I began listening to this podcast since episode one, and since the beginning Jenny has mentioned that she participated in a yearlong "365 Project" with her brother and some friends a few years ago. She talks about 365 projects so much that I decided to start my own at the beginning of this year. Jenny has a TWIP-Family Flickr group for her listeners to share their daily photos, and as of this writing I have about 100 days left until the end of the year and the end of my project. It's been a long one, but one I'm glad I am doing.

This podcast is done in a casual conversation style, and most of her guests are great. Like episodes of all podcasts, some are better than others, but overall I've learned a lot about photographing my kids, my family, and people in general. The show is light on gear talk, moderate on the business side of things, but always informative on various techniques often bringing in the human side of photography.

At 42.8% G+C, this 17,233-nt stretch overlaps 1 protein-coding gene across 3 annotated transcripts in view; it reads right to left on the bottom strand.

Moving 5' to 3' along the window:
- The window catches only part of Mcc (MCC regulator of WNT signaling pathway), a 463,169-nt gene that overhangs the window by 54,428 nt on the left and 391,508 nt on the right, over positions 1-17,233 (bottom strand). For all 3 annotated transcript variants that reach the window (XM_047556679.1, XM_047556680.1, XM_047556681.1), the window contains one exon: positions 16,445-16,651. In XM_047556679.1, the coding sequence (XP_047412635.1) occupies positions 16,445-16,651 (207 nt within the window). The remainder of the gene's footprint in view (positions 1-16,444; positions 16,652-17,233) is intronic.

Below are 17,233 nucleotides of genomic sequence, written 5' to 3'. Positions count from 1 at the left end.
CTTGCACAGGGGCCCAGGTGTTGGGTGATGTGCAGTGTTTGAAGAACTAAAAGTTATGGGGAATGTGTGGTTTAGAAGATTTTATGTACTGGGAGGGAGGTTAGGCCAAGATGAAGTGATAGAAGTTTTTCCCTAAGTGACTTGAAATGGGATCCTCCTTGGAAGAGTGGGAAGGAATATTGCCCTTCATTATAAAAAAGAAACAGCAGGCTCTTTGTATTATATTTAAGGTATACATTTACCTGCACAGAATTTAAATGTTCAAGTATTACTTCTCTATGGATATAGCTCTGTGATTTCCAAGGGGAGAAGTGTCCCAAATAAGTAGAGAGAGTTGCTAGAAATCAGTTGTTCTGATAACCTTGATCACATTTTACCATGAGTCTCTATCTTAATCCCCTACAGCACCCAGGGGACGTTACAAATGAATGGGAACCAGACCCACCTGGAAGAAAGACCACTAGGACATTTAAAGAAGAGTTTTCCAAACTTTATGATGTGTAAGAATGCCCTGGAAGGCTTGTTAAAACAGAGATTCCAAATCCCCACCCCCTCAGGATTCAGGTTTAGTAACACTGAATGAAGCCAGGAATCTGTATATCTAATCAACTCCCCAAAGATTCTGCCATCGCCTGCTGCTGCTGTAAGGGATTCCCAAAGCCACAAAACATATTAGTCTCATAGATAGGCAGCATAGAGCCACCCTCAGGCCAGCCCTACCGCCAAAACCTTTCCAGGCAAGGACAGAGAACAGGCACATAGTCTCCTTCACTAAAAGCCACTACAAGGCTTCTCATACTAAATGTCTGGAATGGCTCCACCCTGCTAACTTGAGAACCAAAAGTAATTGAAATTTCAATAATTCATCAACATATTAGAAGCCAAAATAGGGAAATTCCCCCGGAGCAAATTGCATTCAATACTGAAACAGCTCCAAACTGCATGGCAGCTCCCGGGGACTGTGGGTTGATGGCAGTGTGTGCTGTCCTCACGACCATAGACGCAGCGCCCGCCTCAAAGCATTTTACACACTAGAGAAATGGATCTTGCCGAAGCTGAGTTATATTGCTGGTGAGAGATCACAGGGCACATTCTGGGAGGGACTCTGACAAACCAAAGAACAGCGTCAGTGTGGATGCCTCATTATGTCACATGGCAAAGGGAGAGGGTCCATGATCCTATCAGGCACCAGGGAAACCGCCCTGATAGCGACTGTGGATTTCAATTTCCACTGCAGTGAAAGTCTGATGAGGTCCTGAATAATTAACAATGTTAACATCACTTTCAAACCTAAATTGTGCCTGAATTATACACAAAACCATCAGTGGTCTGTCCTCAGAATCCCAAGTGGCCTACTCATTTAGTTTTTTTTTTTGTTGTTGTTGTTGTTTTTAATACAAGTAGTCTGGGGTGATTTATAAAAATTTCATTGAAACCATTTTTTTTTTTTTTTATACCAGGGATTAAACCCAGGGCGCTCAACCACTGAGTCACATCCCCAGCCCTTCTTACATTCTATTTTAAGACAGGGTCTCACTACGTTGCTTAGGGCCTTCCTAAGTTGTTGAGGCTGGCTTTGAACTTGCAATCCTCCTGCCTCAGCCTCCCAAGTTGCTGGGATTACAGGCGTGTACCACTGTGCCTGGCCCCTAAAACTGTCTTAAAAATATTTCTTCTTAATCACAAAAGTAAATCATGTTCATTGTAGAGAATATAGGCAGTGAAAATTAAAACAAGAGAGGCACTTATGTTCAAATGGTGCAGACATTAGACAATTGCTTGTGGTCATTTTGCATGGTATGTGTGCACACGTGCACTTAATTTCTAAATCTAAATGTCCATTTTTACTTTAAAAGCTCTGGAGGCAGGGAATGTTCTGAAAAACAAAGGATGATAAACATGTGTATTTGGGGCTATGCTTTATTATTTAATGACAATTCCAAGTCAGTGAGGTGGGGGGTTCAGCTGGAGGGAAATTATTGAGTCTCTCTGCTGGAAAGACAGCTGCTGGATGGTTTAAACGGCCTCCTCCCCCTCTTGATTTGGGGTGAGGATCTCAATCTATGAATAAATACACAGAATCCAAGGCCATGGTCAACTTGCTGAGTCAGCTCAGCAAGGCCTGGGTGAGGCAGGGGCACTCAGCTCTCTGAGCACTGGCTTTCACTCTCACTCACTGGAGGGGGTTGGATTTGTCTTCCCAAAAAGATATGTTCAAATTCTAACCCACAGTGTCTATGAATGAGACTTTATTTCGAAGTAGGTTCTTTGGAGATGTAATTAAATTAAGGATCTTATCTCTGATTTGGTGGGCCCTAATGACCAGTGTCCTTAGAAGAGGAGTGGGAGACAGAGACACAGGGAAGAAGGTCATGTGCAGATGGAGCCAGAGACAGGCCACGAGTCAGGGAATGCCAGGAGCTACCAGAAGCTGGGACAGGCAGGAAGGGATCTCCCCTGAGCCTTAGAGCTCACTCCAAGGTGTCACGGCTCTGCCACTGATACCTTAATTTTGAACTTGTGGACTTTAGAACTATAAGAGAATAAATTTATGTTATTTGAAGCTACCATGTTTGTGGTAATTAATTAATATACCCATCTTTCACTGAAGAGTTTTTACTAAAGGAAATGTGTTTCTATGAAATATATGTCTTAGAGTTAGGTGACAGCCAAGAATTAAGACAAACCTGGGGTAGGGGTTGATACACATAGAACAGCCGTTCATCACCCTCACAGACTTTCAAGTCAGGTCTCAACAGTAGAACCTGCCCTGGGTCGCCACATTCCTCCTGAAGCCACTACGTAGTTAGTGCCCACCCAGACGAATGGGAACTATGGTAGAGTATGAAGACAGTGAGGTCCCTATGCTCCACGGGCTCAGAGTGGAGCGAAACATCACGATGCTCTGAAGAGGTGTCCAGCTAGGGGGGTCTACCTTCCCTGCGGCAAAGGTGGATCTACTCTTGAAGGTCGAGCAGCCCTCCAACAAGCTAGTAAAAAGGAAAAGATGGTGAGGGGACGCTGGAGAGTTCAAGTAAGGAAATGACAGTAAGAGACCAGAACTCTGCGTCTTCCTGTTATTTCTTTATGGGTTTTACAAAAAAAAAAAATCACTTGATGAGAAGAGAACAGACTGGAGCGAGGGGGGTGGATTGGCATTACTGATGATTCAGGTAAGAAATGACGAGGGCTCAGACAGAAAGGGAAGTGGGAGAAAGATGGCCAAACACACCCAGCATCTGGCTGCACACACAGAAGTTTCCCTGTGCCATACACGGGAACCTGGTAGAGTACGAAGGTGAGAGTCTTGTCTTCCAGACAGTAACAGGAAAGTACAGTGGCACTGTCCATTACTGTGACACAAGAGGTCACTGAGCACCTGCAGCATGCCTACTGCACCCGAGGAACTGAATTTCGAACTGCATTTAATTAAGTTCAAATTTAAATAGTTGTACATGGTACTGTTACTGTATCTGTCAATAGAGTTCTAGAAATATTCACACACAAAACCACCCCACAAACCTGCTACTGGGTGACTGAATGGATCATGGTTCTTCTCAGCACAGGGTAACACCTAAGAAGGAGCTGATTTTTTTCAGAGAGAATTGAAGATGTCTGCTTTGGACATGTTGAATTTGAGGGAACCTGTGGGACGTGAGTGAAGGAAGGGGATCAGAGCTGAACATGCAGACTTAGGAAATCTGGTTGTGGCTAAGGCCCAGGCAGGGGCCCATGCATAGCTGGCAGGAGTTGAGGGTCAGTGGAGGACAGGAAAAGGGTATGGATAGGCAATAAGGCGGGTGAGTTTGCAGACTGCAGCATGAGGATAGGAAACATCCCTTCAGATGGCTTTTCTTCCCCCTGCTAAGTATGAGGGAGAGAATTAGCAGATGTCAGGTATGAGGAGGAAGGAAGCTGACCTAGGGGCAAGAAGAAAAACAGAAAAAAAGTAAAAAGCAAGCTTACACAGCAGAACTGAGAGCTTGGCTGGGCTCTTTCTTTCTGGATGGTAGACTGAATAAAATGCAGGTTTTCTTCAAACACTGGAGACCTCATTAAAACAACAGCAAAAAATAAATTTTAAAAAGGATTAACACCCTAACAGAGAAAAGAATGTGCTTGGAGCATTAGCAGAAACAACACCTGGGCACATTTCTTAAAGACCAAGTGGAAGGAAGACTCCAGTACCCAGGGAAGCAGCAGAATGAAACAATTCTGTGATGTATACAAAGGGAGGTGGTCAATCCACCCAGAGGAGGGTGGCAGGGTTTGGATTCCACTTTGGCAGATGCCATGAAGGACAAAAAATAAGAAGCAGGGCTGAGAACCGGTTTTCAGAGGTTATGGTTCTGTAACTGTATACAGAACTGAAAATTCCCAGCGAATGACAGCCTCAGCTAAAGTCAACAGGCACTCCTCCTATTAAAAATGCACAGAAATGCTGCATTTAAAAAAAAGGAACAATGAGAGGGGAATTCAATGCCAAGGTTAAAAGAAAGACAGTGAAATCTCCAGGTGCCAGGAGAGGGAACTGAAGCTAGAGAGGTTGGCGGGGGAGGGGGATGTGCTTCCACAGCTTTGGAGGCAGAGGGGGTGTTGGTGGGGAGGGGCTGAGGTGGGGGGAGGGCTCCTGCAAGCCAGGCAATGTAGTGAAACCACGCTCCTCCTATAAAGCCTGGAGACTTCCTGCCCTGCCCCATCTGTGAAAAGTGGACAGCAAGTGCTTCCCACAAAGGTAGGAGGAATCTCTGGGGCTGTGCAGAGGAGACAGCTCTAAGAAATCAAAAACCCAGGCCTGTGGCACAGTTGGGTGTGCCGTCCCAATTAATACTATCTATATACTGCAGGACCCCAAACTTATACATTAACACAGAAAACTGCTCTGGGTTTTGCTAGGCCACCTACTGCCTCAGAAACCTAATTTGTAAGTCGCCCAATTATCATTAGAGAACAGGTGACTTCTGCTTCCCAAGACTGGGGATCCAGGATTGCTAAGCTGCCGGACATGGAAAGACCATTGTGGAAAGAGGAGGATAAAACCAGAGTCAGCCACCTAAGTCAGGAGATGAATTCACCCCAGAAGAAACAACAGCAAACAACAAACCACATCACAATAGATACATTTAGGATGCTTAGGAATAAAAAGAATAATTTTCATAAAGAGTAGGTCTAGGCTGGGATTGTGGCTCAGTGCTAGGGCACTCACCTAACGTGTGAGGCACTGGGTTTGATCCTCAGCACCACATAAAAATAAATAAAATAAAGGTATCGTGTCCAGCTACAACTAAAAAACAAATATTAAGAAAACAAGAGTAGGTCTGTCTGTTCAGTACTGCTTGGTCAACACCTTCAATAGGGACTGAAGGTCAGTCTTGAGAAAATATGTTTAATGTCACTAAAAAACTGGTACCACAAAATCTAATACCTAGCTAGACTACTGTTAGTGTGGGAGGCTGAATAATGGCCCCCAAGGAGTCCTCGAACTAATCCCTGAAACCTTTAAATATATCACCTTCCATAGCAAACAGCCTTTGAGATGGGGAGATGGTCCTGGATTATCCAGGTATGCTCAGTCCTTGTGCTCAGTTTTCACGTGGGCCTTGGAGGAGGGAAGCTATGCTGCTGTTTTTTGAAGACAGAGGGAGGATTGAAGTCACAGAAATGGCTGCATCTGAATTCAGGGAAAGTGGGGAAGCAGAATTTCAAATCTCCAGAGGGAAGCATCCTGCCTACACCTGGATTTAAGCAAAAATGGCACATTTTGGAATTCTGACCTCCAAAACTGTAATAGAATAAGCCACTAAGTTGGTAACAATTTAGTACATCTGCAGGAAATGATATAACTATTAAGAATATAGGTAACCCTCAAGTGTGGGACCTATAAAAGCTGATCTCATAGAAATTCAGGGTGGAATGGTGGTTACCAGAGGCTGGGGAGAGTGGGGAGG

Too many photography podcasts, websites, and blogs miss that point. After all, photography involves people. It isn't necessarily about how you look, but how you feel. It's important to remember that the camera sees both ways. It not only captures an image of someone with emotions, but it shows what the photographer saw, it expresses how he or she felt about their subject, and can represent the mood the photographer was in.  Even if a person is not in the frame the photographer is. Each week I look forward to this podcast and it's varying topics around family photography.